Historical Marker For Father Of Musical Marsalis Family

NEW ORLEANS (AP) — It was time to unveil a historic marker for low-key civil rights figure Ellis Marsalis Sr. but the pale blue sheath around the marker stayed fast. Officials heaved and jumped, tugged at corners, pulled ribbons in all directions. Finally it gave way.

         It seemed almost fitting, said relatives of Marsalis, who died in 2004 in a house near the marker's location on River Road in Old Jefferson. He raised a family of musicians prone to the limelight but was never one to toot his own trumpet.

         "He would have been mortified," said grandson Charles Harris. He laughed, thinking of his grandfather's likely reaction to the pomp and praise. "He was a very quiet man. He would have suffered through the ceremony — suffered."

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         Marsalis' daughter, Yvette Washington, painted a similar picture in her speech.

         "He was just a plain, country man," she said.

         A crowd of admirers, historians, politicians nodded. But they were there because they knew Marsalis was far from ordinary.

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         His achievements publicized themselves. A black business owner and political voice during the segregation era, Marsalis raised a family that became internationally known for jazz. His most familiar business, the Marsalis Mansion motel, was patronized by black intellectuals, political leaders and performers who were invited to preach, lecture and play in downtown New Orleans but could not stay in its hotels.

         The motel grew to include a swimming pool and restaurant. People who stayed there included Martin Luther King, Jr., Thurgood Marshall, Ray Charles and Nat King Cole.

         As a child growing up in Harahan, Jefferson Parish President John Young said, he often bicycled past the old motel but learned of its importance only as an adult.

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         "Too often today, we don't know our history," Young said.

         The marker helps to ensure that is not the case, said Sybil Haydel Morial, whose husband, the late New Orleans Mayor Dutch Morial, collaborated with Marsalis on registering black voters in Jefferson and Orleans Parishes.

         "He deserves his recognition," Morial said. "It's a landmark, an important place. In the years when you couldn't stay in downtown hotels, this is where everyone came."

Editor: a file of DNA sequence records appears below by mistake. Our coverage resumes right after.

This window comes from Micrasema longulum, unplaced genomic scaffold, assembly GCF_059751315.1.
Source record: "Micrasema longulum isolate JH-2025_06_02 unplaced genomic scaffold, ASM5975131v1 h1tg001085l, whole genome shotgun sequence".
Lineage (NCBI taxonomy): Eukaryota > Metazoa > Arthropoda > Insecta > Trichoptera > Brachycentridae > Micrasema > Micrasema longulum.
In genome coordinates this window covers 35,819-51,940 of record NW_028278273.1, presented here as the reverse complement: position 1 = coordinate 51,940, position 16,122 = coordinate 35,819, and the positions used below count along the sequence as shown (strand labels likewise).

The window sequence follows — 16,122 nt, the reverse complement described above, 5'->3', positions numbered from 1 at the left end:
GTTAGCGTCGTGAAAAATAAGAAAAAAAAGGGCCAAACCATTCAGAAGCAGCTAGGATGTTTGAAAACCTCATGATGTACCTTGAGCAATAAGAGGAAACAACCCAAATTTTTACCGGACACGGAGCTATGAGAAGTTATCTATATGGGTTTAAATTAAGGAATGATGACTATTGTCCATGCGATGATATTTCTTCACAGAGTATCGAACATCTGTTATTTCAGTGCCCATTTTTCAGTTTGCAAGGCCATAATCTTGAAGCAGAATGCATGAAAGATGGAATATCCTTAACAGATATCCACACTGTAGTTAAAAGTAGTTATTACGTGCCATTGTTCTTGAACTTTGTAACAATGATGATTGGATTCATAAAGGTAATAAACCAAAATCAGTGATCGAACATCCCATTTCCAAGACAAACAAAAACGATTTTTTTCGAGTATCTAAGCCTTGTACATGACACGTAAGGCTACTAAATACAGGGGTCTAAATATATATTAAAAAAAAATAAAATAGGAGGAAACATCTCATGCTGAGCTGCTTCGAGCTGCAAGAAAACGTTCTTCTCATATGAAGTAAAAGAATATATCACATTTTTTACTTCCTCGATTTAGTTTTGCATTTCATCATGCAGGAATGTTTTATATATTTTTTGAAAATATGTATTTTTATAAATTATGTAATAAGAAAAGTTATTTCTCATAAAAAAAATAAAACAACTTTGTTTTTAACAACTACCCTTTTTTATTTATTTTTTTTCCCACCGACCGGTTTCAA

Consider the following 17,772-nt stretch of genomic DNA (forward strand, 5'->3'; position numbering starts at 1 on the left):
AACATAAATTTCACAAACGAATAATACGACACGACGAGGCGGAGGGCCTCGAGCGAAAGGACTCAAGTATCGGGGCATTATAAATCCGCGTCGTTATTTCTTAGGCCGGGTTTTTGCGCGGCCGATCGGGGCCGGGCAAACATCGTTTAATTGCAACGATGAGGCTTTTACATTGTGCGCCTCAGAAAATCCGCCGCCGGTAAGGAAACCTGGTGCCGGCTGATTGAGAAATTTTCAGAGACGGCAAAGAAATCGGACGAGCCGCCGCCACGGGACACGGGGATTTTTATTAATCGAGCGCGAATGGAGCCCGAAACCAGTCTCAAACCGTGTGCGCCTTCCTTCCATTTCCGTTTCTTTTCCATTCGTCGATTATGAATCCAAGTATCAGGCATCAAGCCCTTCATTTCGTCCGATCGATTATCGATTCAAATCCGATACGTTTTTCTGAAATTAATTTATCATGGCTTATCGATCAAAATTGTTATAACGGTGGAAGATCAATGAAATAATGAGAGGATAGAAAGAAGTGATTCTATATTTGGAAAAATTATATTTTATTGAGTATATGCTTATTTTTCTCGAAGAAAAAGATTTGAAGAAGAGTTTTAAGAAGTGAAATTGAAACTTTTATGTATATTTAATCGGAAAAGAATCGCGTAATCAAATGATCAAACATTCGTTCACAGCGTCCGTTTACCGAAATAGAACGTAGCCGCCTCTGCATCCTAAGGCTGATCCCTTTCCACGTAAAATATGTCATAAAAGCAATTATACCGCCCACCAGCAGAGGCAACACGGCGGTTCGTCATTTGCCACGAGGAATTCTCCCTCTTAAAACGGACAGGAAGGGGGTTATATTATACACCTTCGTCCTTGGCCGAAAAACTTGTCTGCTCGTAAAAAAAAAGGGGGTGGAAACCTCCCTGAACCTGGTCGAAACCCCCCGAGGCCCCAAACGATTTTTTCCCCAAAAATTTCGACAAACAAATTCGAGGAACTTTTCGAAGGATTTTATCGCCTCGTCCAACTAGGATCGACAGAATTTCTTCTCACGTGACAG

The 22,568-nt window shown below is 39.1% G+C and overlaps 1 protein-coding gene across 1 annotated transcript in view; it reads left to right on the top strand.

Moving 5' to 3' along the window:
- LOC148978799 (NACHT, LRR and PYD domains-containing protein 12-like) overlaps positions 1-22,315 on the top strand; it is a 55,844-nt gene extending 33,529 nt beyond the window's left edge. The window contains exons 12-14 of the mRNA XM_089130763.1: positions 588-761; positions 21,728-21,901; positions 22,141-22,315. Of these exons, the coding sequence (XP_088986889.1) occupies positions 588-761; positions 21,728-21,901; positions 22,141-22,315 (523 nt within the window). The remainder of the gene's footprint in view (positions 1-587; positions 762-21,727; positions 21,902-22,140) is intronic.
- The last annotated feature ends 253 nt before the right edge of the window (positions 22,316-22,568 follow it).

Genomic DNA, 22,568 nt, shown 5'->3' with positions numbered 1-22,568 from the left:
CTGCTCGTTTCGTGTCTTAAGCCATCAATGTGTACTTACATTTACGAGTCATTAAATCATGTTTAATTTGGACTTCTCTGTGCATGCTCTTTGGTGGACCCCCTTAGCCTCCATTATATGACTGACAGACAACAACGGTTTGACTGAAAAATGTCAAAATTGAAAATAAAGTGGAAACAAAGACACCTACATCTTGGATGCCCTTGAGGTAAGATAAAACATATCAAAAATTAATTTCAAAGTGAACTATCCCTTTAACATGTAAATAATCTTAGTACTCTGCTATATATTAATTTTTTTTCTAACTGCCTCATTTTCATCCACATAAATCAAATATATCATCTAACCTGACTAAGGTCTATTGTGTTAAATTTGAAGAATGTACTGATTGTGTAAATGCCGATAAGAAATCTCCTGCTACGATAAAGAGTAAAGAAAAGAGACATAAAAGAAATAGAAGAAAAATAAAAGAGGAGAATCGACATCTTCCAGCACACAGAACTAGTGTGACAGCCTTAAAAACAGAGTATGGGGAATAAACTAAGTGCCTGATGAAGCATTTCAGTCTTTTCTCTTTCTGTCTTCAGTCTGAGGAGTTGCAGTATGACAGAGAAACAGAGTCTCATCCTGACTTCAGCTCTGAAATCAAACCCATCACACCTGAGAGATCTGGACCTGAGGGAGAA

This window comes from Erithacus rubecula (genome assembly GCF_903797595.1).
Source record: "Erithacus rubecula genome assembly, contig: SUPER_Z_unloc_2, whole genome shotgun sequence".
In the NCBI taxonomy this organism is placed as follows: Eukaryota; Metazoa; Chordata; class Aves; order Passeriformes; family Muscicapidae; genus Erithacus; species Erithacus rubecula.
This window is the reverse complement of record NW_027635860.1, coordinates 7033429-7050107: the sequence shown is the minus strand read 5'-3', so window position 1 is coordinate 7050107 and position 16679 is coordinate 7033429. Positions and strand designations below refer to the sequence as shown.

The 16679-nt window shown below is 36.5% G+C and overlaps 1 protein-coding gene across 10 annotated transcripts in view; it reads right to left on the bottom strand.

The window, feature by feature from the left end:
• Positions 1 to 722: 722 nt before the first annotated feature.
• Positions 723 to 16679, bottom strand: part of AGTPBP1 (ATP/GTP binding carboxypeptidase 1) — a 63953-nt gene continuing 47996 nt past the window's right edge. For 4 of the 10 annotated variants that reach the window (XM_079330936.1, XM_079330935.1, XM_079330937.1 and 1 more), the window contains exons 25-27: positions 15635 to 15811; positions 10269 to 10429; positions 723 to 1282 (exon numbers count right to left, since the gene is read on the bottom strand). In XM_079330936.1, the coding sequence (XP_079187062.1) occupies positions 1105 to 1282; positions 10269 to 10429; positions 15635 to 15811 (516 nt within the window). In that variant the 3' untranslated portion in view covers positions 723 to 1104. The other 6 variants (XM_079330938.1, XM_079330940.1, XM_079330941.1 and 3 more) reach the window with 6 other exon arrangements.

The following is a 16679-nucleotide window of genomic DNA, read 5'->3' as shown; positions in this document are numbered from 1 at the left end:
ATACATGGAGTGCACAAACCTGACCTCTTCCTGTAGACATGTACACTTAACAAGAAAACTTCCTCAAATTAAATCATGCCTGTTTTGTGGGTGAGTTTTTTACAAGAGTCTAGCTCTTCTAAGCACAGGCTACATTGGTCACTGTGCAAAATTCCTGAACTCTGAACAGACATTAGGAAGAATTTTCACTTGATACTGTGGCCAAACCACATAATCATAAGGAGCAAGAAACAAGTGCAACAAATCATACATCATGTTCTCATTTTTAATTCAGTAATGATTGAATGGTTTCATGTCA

Jackie Harris, who worked under Dutch Morial's son, former Mayor Marc Morial, to rename New Orleans International Airport for Louis Armstrong, said Marsalis' legacy is an important lesson for future generations.

         "Mr. Marsalis taught a perfect example of communities working together," she said. As Marsalis registered black voters, he worked with a white sheriff; though he was a lifelong Republican, he registered Democrats.

         "We need to continue to work across the aisle," Harris said.

         Bassist Eustis Guillemet, who came to know Marsalis through his son, the pianist Ellis Marsalis Jr., proposed the marker. He grew to see Marsalis as a political leader whose contribution should not be ignored, but also understood that Marsalis would not advocate for attention.

         When the motel was declared a fire hazard and demolished in 1993, Guillemet said he stepped up to ensure the site would be commemorated.

         "I didn't want to let this patriot go unknown when they knocked down the building," he said. "The man did not want to be made a show of."

         Marsalis Jr. said he has passed down River Road often only to notice how the neighborhood was changing, how the business his father built was now spread with gravel, an empty lot, an insignificant blink in the eyes of most drivers. The marker would make it something more.

         "I wish my father was here to actually see this," he said.

         – by AP/ Reporter Adriane Quinlan with NOLA.com | The Times-Picayune



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